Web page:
In these rip-roaring adventures, the heroic commissioner contends with malaria, ju-ju, and the whims of government officials safely ensconced in their London offices. The People of the River is both a good-natured thrill ride and a fascinating historical document."

**

 

Also currently free ~

 

The Librarian: A First Contact Story by M.N. Arzu

 

Regards,

Kareni


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#80 mumto2

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Posted 14 November 2017 - 03:12 PM

I've been reading InstaPot cookbooks like mad (*wink* at Mumto and LadyFlorida). Last night I read one with vegan recipes because it was one of the few at my library without half the metro population on hold in front of me. My DH was a little bit sad that I had marked a few recipes to try from it. Anyone have any cookbooks that they love for their IP? I'd like to get one to go with the IP one of the grandmothers is going to get for Christmas.
 
(I love love love mine!)


You never told me you had bought one! As you know I love mine. I think I have had most of the Instant Pot Cookbooks out of the library but still just google. I think I have a better idea how to make things work thanks to the cookbooks but really haven't found the perfect cookbook yet. Part of the problem is I rarely buy specific ingredients for any meal so items not in my normal pantry are a pain. I think the one I thought was the most helpful was The Essential Instant Pot Cookbook by Coco Morante. I believe it was the one with useful charts for the basic's like meat, potatoes, beans, rice.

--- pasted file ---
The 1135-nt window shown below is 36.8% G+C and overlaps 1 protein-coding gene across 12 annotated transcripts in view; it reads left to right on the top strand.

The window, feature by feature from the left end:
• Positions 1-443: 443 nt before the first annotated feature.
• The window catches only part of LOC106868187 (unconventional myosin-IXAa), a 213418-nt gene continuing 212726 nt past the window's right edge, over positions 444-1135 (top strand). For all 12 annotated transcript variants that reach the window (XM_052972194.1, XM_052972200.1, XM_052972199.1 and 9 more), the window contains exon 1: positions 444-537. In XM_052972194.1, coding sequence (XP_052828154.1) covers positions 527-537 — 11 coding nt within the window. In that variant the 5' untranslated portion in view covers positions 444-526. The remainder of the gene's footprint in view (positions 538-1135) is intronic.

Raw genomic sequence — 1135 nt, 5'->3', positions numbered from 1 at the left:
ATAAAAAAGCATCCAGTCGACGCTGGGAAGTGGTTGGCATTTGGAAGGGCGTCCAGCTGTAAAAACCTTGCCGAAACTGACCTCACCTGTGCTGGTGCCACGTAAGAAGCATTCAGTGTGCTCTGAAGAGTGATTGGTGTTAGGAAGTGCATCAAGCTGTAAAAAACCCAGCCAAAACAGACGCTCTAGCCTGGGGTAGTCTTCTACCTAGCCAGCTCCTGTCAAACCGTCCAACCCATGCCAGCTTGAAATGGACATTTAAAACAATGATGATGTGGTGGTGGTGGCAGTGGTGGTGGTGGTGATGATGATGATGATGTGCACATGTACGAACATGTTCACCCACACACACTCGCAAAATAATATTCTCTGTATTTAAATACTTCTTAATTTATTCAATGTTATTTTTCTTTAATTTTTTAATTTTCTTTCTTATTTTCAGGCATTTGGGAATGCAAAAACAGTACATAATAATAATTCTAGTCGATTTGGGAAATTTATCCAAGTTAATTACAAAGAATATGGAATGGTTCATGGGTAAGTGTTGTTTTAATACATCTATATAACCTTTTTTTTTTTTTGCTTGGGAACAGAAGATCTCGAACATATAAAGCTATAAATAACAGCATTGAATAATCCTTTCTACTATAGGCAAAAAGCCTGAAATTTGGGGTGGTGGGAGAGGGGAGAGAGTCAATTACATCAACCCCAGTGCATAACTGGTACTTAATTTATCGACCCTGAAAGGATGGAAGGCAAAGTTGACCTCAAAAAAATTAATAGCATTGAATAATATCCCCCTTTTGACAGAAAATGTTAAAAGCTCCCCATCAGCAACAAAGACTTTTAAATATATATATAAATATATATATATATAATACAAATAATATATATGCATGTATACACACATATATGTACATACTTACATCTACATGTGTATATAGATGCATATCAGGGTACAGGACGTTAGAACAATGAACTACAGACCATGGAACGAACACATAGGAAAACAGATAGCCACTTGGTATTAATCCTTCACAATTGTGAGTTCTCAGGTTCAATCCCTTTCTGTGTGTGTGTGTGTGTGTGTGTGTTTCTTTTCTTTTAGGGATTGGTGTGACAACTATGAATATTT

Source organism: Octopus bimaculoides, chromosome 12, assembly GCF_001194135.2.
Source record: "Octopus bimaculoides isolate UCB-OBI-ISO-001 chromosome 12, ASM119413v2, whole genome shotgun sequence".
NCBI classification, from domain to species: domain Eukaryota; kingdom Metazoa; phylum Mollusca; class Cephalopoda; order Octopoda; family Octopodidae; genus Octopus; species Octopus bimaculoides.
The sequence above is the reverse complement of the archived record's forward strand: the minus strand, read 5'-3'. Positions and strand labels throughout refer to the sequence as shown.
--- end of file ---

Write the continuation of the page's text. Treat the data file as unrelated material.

The Cat Lived High is one of my favorites. It has such sentimental value to me. My grandmother had it along with about five or six other Cat Who books on tape and would listen to one every evening as she fell asleep. My room was just down the hall and I could listen along at night. I lived with her from the time I graduated college until DH and I got married.
 
That does bring up a question I've wondered for awhile though. Was the beautiful woman he met occasionally in the hallway supposed to be an *ahem* gentlemen's escort? I always thought so but didn't want to ask my grandma.

 

Well she is said to be a model. She definitely was a model with plenty of cash so..... yes dear that's my take on it. ;)

 

I feel like I'm holding the thread hostage by talking about book covers ... again.
 
Three book covers for the same book. The first is the paperback release, the second is the American hardback, and the third is the British hardback. Which do you like the best? I find it fascinating that there would such radically different covers for the same book depending on the market.
 
16142131.jpg  12707039.jpg   13565909.jpg

 

 

The three different book covers for the same book are amazing!   I had to go back and read what you said, I thought you were saying you read those books.   
 
I would not read the first book because Fabio does not appeal to me.   I'm sure others would go for that one first!   The middle one definitely looks like "my type" of book.
 
I've found that the old adage, "don't judge a book by it's cover" isn't always true.   Sometimes I pick books because they have a cool or interesting cover.   But in this case, whoa!


Definitely the middle one if I have to physically be seen with the book! Life improved greatly with my Kindle because the only people who ever see my covers are my family and I know longer share a Kindle account with them.

Those three cover's illustrate perfectly my problems with physical books and impulse buying\ checking out. There is no way other than knowing titles you ever would guess they are the same! Yes, Kareni, I have read The Proposal also.